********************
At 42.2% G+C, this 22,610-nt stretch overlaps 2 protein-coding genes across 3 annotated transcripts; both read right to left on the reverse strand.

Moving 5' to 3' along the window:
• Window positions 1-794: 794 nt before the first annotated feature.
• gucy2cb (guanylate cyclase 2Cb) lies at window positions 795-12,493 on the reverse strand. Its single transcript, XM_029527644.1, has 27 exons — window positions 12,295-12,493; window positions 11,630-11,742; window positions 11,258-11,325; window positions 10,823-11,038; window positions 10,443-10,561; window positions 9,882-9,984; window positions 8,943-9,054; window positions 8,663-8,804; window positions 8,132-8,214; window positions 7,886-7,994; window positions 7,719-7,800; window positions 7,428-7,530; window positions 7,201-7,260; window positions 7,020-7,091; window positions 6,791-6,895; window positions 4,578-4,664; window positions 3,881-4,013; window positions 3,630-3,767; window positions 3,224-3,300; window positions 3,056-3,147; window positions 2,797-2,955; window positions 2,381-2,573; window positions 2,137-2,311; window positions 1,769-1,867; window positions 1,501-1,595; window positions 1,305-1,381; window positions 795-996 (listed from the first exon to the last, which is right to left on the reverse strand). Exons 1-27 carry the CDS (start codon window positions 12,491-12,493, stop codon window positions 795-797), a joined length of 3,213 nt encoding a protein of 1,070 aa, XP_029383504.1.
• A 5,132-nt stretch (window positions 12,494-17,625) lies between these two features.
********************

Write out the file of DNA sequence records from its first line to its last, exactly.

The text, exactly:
At 42.2% G+C, this 22,610-nt stretch overlaps 2 protein-coding genes across 3 annotated transcripts; both read right to left on the reverse strand.

Moving 5' to 3' along the window:
• Window positions 1-794: 794 nt before the first annotated feature.
• gucy2cb (guanylate cyclase 2Cb) lies at window positions 795-12,493 on the reverse strand. Its single transcript, XM_029527644.1, has 27 exons — window positions 12,295-12,493; window positions 11,630-11,742; window positions 11,258-11,325; window positions 10,823-11,038; window positions 10,443-10,561; window positions 9,882-9,984; window positions 8,943-9,054; window positions 8,663-8,804; window positions 8,132-8,214; window positions 7,886-7,994; window positions 7,719-7,800; window positions 7,428-7,530; window positions 7,201-7,260; window positions 7,020-7,091; window positions 6,791-6,895; window positions 4,578-4,664; window positions 3,881-4,013; window positions 3,630-3,767; window positions 3,224-3,300; window positions 3,056-3,147; window positions 2,797-2,955; window positions 2,381-2,573; window positions 2,137-2,311; window positions 1,769-1,867; window positions 1,501-1,595; window positions 1,305-1,381; window positions 795-996 (listed from the first exon to the last, which is right to left on the reverse strand). Exons 1-27 carry the CDS (start codon window positions 12,491-12,493, stop codon window positions 795-797), a joined length of 3,213 nt encoding a protein of 1,070 aa, XP_029383504.1.
• A 5,132-nt stretch (window positions 12,494-17,625) lies between these two features.